In June of 2006, EPA promulgated the 316(b) Phase III Rule for existing manufacturers, small flow power plants (facilities that withdraw less than 50 MGD), and new offshore oil and gas facilities. Offshore oil and gas firms and environmental groups petitioned for judicial review, which was to occur in the Fifth Circuit, but was stayed pending the completion of the Phase II litigation. EPA has asked the Fifth Circuit to remand the existing facilities portion of the Phase III rule so that it can consider what might be appropriate requirements for all existing facilities. While the 5th Circuit has not yet issued a decision, EPA is anticipating combining Phases II and III into one rulemaking covering all existing facilities.

Under Executive Order 12866, EPA is required to estimate the potential benefits and costs to society of proposed rule options. To assess the public policy significance or importance of the ecological gains from the section 316(b) regulation for existing facilities, EPA requests approval from the Office of Management and Budget to conduct a stated preference survey. Data from the associated stated preference survey will be used to estimate values (willingness to pay, or WTP) derived by households for changes related to the reduction of fish losses at CWIS, and to provide information to assist in the interpretation and validation of survey responses. EPA has designed the survey to provide data to support the following specific objectives: [a] The estimation of the total values (use plus non-use) that individuals place on preventing losses of fish and other aquatic organisms caused by 316(b) facilities; [b] to understand how much individuals value preventing fish losses, increasing fish populations, and increasing commercial and recreational catch rates; [c] to understand how such values depend on the current baseline level of fish populations and fish losses, the scope of the change in those measures, and the certainty level of the predictions; and [d] to understand how such values vary with respect to individuals' economic and demographic characteristics.

The target population for this stated preference survey is all individuals from continental U.S. households who are 18 years of age or older. The population of households will be stratified by the geographic boundaries of 5 EPA study regions: California, Great Lakes, Inland, Northeast, and Southeast. Survey participants will be recruited randomly through random digit dialing. The Start Printed Page 42440intended sample size for the survey is 2,000 households including only households providing completed surveys. This sample size was chosen to provide statistically robust results while minimizing the cost and burden of the survey. In addition to the sample size, EPA will take steps to both test for and ameliorate survey non-response bias. EPA will follow standard practice in stated preference design, including the extensive use of focus groups and pretesting to develop survey questionnaires.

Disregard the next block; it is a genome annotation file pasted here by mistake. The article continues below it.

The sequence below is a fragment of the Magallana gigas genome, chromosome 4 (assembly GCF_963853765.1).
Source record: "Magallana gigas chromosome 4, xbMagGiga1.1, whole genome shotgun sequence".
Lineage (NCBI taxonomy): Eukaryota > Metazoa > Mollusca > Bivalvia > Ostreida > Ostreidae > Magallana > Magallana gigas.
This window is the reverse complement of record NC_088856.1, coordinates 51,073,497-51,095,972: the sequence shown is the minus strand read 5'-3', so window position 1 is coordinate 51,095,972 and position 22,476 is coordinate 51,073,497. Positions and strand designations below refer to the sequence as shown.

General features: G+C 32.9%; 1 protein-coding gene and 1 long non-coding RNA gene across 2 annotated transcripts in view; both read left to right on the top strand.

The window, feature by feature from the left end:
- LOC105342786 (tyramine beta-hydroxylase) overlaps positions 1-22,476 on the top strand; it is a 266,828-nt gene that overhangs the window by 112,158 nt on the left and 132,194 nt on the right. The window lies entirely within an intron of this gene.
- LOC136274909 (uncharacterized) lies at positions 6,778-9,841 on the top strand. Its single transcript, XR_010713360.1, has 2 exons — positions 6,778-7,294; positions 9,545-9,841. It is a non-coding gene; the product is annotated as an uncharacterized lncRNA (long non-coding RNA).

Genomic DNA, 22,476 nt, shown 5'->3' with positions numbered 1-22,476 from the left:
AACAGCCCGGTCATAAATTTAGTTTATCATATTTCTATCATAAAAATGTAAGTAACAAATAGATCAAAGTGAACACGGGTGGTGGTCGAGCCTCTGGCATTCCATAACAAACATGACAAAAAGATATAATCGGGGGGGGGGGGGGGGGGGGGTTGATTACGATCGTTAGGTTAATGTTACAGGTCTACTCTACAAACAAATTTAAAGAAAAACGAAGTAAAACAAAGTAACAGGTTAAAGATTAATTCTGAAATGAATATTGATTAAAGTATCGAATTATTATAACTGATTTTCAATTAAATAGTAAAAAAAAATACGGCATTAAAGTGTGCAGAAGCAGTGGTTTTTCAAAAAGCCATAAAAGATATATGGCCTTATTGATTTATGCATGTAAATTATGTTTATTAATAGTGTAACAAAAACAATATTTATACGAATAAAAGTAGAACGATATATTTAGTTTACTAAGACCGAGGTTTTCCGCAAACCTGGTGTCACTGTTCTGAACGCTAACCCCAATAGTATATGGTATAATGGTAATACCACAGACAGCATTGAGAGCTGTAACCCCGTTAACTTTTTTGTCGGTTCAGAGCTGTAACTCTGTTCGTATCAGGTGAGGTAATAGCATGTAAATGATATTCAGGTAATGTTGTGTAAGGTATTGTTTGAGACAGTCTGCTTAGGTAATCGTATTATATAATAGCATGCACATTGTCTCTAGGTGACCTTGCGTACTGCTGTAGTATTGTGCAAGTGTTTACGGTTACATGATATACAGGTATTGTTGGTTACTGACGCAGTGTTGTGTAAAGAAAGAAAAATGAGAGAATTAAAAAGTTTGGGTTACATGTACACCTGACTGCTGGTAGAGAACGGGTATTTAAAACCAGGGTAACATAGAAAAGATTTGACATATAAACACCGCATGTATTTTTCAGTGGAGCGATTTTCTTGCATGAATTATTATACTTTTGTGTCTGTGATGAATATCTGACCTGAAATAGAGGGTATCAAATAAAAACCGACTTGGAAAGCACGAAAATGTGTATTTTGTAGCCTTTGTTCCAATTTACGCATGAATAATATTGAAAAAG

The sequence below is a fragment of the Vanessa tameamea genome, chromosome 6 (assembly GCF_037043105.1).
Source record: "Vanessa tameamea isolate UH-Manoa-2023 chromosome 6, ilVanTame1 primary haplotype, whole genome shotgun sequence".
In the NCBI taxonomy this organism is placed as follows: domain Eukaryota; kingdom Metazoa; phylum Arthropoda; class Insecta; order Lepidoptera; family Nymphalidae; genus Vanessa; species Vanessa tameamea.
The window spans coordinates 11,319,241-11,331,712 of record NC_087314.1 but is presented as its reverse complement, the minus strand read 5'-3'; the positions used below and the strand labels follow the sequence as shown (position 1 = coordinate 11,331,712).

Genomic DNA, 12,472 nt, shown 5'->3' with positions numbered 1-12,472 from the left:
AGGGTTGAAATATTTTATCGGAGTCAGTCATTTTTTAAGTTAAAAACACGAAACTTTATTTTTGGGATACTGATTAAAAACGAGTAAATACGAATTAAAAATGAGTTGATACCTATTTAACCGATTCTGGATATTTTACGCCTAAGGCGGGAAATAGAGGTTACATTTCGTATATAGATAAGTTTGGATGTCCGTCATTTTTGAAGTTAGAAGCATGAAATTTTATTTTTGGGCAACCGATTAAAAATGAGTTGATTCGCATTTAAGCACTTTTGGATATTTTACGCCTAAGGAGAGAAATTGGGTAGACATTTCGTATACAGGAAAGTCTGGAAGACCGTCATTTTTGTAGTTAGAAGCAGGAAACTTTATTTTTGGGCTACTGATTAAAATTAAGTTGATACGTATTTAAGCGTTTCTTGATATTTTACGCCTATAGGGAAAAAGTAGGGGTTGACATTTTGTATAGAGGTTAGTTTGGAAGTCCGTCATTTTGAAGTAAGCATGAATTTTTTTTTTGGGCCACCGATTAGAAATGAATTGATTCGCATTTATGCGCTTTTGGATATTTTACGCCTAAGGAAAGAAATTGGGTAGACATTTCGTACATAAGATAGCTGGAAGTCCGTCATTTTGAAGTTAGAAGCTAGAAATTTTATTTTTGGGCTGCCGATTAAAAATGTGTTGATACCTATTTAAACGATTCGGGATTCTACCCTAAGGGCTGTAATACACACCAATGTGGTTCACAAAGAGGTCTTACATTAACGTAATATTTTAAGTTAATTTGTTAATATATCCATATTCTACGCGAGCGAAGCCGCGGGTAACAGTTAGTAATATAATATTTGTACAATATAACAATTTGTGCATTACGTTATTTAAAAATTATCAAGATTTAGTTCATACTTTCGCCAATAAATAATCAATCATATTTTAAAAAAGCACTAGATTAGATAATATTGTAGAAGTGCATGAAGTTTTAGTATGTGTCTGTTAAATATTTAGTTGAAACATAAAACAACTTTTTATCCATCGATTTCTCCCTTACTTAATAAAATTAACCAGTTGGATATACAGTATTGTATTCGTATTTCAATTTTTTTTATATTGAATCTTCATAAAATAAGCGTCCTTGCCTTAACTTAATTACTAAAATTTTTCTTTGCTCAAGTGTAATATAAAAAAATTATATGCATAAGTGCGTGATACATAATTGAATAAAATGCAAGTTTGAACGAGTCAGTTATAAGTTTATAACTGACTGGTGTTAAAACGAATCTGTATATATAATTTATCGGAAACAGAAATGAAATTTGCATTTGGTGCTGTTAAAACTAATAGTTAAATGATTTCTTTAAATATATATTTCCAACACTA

The key elicitation questions in each of the five regional surveys ask respondents whether or not they would vote for policies that would increase their cost of living, in exchange for specified multi-attribute changes in (a) impingement and entrainment losses of fish, (b) commercial fish sustainability, (c) long-term fish populations, and (d) condition of aquatic ecosystems. This “choice experiment” or “choice modeling” framework allows respondents to state their preferences by making a voting-type selection between two hypothetical multi-attribute regulatory options (and a third “status quo” choice that rejects both options). These stated preferences with respect to levels of environmental goods and cost to households, when used in conjunction with other information collected in the survey on the respondent's use of the affected aquatic resources, household income, and other demographics, can be analyzed statistically (using either a fixed or random effects mixed logit framework) to estimate total WTP for the quantified environmental benefits of the 316(b) existing facilities rulemaking. Data analysis and interpretation is grounded in a standard random utility model.